Government troops had pushed back an attack by rebels in the region, killing more than 50 and suffering some dead and wounded themselves, the official Sudanese news agency SUNA reported late Friday, citing an army statement.
The clashes took place some 15 kilometres (10 miles) from the state capital Kadugli, the army said, blaming the attack on fighters of the Revolutionary Front, an alliance of four rebel groups. The groups that make up the Front are active in South Kordofan, in Blue Nile state to the east and in Darfur to the west.
The conflict in South Kordofan and the neighbouring Blue Nile state has had a devastating effect on local people, a top United Nations official told the UN Security Council on Tuesday.
Hundreds of thousands of people there are surviving on roots and leaves, UN humanitarian operations director John Ging said. Both Sudan's government and the rebels are blocking access to international aid workers, he added.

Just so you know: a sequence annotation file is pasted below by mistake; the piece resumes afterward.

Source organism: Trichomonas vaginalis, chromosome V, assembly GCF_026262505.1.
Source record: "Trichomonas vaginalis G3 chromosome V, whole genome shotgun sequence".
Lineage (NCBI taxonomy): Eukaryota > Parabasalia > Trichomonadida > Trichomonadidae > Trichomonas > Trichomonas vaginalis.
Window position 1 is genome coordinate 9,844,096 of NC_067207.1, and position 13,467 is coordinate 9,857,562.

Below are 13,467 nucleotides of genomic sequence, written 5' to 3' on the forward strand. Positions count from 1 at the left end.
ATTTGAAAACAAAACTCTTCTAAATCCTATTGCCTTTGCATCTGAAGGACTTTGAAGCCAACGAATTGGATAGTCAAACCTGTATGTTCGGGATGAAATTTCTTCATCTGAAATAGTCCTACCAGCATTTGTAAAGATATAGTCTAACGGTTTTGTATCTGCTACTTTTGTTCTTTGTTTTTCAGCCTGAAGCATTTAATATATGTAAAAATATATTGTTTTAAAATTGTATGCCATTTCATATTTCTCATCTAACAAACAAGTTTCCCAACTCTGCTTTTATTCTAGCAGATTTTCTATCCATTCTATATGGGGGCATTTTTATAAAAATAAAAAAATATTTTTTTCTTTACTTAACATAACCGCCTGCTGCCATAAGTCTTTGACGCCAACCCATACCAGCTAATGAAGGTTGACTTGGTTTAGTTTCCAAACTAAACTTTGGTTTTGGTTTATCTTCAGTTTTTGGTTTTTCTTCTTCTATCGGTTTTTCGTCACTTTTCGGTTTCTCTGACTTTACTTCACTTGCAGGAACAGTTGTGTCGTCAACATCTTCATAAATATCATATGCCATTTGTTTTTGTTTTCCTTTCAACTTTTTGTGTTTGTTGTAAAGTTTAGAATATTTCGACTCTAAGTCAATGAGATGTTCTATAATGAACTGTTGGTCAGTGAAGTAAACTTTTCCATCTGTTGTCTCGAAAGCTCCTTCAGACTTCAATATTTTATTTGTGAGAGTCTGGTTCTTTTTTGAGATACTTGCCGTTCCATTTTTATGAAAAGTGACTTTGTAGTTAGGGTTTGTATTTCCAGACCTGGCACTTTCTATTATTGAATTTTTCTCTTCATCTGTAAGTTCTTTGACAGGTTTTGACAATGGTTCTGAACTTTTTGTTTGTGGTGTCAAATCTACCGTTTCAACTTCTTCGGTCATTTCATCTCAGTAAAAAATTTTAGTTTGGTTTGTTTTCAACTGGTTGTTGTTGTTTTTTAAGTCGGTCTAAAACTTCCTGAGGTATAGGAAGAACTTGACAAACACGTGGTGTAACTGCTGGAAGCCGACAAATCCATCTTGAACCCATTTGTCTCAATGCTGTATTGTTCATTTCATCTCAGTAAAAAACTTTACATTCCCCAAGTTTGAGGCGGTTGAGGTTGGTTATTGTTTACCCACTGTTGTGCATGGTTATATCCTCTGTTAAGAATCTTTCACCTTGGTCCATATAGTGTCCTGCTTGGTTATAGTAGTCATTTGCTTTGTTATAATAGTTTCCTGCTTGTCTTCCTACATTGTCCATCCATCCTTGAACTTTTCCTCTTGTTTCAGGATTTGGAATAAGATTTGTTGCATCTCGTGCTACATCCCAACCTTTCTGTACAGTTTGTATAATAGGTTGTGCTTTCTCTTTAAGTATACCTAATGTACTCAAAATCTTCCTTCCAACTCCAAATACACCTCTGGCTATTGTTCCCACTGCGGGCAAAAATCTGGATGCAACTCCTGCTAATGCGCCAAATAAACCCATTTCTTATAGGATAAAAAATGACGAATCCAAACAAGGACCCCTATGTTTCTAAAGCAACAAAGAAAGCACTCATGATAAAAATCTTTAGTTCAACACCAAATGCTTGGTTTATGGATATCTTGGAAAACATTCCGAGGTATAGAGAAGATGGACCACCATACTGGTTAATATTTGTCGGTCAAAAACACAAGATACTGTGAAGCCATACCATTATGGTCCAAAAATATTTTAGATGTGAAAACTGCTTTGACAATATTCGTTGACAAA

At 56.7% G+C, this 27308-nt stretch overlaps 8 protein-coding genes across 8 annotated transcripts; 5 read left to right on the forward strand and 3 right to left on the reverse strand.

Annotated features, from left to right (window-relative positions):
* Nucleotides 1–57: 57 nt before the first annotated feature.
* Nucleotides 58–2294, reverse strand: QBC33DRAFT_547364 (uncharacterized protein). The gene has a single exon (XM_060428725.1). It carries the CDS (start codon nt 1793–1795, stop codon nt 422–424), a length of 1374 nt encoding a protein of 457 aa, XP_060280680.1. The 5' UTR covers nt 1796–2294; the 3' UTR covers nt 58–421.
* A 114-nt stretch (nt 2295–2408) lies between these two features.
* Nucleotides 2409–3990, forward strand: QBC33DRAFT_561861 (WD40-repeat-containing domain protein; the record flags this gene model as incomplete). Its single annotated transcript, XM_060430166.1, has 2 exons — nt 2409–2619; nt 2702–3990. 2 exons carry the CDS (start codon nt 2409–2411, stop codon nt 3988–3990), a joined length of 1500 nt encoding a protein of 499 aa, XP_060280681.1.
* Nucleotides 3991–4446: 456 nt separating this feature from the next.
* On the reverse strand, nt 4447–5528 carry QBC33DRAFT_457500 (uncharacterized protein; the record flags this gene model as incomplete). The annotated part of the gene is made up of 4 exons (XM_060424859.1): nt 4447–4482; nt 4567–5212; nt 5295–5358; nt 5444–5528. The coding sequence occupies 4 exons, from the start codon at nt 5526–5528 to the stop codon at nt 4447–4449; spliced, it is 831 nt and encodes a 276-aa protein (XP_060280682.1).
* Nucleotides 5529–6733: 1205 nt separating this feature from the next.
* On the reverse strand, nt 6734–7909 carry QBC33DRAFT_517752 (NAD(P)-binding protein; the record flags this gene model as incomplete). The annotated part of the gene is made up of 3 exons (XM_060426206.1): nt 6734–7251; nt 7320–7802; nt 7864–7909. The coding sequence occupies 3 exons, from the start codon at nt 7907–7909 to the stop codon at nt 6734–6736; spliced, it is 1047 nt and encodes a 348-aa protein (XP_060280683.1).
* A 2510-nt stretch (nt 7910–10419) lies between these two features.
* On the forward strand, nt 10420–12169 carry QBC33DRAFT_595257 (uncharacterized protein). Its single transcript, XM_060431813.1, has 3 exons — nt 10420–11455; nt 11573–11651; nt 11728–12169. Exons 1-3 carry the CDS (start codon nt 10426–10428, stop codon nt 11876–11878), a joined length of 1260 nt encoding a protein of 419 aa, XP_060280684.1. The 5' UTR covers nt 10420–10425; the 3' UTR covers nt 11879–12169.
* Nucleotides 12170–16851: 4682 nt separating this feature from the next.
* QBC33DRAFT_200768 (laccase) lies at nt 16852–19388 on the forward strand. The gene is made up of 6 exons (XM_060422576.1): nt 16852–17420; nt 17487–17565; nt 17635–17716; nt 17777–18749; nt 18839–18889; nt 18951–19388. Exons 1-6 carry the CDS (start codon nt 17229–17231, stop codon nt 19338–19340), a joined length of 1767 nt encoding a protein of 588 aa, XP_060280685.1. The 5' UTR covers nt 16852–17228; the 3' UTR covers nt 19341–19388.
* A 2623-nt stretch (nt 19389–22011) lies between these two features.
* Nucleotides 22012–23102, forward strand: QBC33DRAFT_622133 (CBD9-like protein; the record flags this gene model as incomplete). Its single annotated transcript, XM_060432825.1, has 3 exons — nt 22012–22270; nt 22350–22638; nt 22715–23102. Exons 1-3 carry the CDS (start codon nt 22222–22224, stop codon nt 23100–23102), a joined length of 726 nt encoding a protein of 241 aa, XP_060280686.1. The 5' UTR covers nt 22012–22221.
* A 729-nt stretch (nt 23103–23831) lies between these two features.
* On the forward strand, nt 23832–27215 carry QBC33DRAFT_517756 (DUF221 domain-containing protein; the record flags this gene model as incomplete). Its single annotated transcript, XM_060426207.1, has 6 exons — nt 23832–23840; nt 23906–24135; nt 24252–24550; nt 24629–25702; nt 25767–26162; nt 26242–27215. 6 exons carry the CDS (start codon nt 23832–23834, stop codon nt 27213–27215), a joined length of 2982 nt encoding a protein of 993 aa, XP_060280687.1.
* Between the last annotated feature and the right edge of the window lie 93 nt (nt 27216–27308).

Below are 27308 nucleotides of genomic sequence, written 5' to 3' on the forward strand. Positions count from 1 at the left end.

South Kordofan and Blue Nile border South Sudan, which separated from Sudan in July 2011 under a peace agreement that ended a 1983-2005 civil war.
Khartoum accuses South Sudan of supporting rebels operating in Sudan, including the 19-month rebellion in oil-producing South Kordofan. The South, in turn, says Sudan backs insurgents on its territory.
The issue has been a major obstacle to implementing agreements between the two countries. Key unresolved issues between the two countries include the demarcation of border zones that cut through oil-rich regions.